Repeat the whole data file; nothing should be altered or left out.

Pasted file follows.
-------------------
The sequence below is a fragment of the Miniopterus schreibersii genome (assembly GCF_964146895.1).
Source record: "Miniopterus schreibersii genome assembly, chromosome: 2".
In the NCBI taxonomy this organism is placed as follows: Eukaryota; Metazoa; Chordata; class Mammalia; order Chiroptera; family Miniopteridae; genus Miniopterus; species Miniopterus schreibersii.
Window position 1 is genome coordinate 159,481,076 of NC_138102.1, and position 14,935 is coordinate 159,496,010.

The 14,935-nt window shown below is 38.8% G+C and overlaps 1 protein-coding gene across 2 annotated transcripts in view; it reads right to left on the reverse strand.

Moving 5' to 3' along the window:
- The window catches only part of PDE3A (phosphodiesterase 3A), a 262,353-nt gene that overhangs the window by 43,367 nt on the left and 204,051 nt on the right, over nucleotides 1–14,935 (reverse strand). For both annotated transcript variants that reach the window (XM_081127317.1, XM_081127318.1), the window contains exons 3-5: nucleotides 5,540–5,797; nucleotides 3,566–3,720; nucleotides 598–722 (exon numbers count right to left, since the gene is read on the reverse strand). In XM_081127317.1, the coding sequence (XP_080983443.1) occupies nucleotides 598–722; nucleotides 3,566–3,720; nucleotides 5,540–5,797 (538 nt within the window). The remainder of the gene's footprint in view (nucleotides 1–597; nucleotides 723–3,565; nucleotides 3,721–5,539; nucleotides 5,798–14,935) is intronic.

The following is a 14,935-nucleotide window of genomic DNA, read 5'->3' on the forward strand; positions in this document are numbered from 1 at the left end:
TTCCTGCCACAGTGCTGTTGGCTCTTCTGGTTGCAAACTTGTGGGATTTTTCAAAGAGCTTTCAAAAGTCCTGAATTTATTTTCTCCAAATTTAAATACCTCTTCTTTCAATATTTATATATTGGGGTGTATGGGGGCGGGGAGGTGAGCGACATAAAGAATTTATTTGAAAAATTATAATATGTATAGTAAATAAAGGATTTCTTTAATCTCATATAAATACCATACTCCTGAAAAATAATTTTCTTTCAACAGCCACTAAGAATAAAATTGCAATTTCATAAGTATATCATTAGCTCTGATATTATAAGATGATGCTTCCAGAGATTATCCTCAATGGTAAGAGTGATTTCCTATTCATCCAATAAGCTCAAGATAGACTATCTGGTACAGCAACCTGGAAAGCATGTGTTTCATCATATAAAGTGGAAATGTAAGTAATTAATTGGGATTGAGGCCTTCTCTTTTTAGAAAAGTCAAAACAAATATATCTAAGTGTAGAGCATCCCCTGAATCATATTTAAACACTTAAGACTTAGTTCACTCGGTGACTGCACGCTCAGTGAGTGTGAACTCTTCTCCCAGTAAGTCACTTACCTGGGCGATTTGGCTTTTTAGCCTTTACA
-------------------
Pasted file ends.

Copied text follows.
The sequence below is a fragment of the Miniopterus schreibersii genome (assembly GCF_964146895.1).
Source record: "Miniopterus schreibersii genome assembly, chromosome: 2".
In the NCBI taxonomy this organism is placed as follows: Eukaryota; Metazoa; Chordata; class Mammalia; order Chiroptera; family Miniopteridae; genus Miniopterus; species Miniopterus schreibersii.
Window position 1 is genome coordinate 159,481,076 of NC_138102.1, and position 14,935 is coordinate 159,496,010.

The 14,935-nt window shown below is 38.8% G+C and overlaps 1 protein-coding gene across 2 annotated transcripts in view; it reads right to left on the reverse strand.

Moving 5' to 3' along the window:
- The window catches only part of PDE3A (phosphodiesterase 3A), a 262,353-nt gene that overhangs the window by 43,367 nt on the left and 204,051 nt on the right, over nucleotides 1–14,935 (reverse strand). For both annotated transcript variants that reach the window (XM_081127317.1, XM_081127318.1), the window contains exons 3-5: nucleotides 5,540–5,797; nucleotides 3,566–3,720; nucleotides 598–722 (exon numbers count right to left, since the gene is read on the reverse strand). In XM_081127317.1, the coding sequence (XP_080983443.1) occupies nucleotides 598–722; nucleotides 3,566–3,720; nucleotides 5,540–5,797 (538 nt within the window). The remainder of the gene's footprint in view (nucleotides 1–597; nucleotides 723–3,565; nucleotides 3,721–5,539; nucleotides 5,798–14,935) is intronic.

The following is a 14,935-nucleotide window of genomic DNA, read 5'->3' on the forward strand; positions in this document are numbered from 1 at the left end:
TTCCTGCCACAGTGCTGTTGGCTCTTCTGGTTGCAAACTTGTGGGATTTTTCAAAGAGCTTTCAAAAGTCCTGAATTTATTTTCTCCAAATTTAAATACCTCTTCTTTCAATATTTATATATTGGGGTGTATGGGGGCGGGGAGGTGAGCGACATAAAGAATTTATTTGAAAAATTATAATATGTATAGTAAATAAAGGATTTCTTTAATCTCATATAAATACCATACTCCTGAAAAATAATTTTCTTTCAACAGCCACTAAGAATAAAATTGCAATTTCATAAGTATATCATTAGCTCTGATATTATAAGATGATGCTTCCAGAGATTATCCTCAATGGTAAGAGTGATTTCCTATTCATCCAATAAGCTCAAGATAGACTATCTGGTACAGCAACCTGGAAAGCATGTGTTTCATCATATAAAGTGGAAATGTAAGTAATTAATTGGGATTGAGGCCTTCTCTTTTTAGAAAAGTCAAAACAAATATATCTAAGTGTAGAGCATCCCCTGAATCATATTTAAACACTTAAGACTTAGTTCACTCGGTGACTGCACGCTCAGTGAGTGTGAACTCTTCTCCCAGTAAGTCACTTACCTGGGCGATTTGGCTTTTTAGCCTTTACA